Player Profile: Thorsten Stuckmann


Recently, I wrote a piece concerning the lack of incoming transfers to Deepdale from overseas and here I will be taking a look at certainly the most successful signing from abroad that North End have made in the last decade.

Standing at 6′ 6″ and built like a brick wall, Thorsten Stuckmann began his professional career in his native Germany with Preußen Münster, after bouncing around a few youth academies in the North Rhine-Westphalia region of the country. It is a region well known for its footballing heritage, home to Bayer Leverkusen, Borussia Mönchengladbach and Borussia Dortmund among others.

His first move sent him east across Germany to Eintracht Braunschweig, a club currently in the country’s third division but who, not long ago, made an albeit unsuccessful foray into the Bundesliga.

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Stuckmann racked up well over a century of appearances for Braunschweig, based just south of Wolfsburg, between 2003 and 2007 as they bounced between the second and third divisions with the club in severe difficulties.

Upon their relegation from their single season in the Bundesliga, Alemannia Aachen recruited Stuckmann from Braunschweig, who were struggling financially near the bottom of the Regionalliga, Germany’s then third and lowest professional division.

Stuckmann was a regular starter for Aachen during their time in the second division but was released from his contract after a 10th placed finish, finding himself replaced by David Hohs.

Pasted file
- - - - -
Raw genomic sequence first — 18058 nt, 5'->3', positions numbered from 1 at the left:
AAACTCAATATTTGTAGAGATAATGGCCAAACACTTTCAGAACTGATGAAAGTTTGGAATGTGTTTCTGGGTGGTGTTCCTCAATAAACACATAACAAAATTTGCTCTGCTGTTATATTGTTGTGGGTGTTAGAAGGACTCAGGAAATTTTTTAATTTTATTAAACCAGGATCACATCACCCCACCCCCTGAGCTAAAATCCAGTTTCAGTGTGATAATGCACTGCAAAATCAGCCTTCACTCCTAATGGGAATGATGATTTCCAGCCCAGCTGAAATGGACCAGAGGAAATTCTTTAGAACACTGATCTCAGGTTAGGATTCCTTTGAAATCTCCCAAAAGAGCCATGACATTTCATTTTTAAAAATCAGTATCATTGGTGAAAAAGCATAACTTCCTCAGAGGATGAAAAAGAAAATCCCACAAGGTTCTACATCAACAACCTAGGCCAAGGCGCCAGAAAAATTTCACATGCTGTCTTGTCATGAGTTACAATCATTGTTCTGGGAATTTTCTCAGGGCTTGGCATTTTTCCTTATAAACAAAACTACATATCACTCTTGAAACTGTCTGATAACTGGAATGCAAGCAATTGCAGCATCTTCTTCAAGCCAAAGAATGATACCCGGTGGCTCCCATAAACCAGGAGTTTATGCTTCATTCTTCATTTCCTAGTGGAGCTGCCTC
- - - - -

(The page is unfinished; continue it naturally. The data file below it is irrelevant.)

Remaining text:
Stuckmann was without a club for the beginning of the 2011/12 season, but after finding life in their first season in League 1 more difficult to adjust to than anticipated, Preston North End came calling.

He was the second player to sign for Preston after leaving Aachen that season, the first having been Juhvel Tsoumou who had arrived in the summer beforehand.

In his four seasons at Deepdale, Stuckmann established himself as something of a fans favourite, despite flitting between spells as first choice, cup and reserve goalkeeper.

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Initially brought in to cover an injury to Iain Turner, Stuckmann found himself in the team more often than the former Everton man and held his role as the go-to shot-stopper from his signing, almost throughout the tenure of Graham Westley.

Stuckmann was fairly remarkable in that he was one of only two players (the other being Bailey Wright) that, not only survived Graham Westley’s initial systematic decimation of the squad but remained at the club after the ‘medal winner’ was at long last relieved of his duties.

It wasn’t through Westley’s lack of trying to replace the big German, but like the vast majority of the players he introduced to Deepdale, the goalkeepers he signed to compete with or replace Stuckmann were either not good enough, or simply didn’t stick around.

Steve Simonsen was a brief experiment which… well, I’m sure we all remember how that went. Also brought in by Westley were Rhys Taylor and Richard Wright, neither of which lasted so long as a month.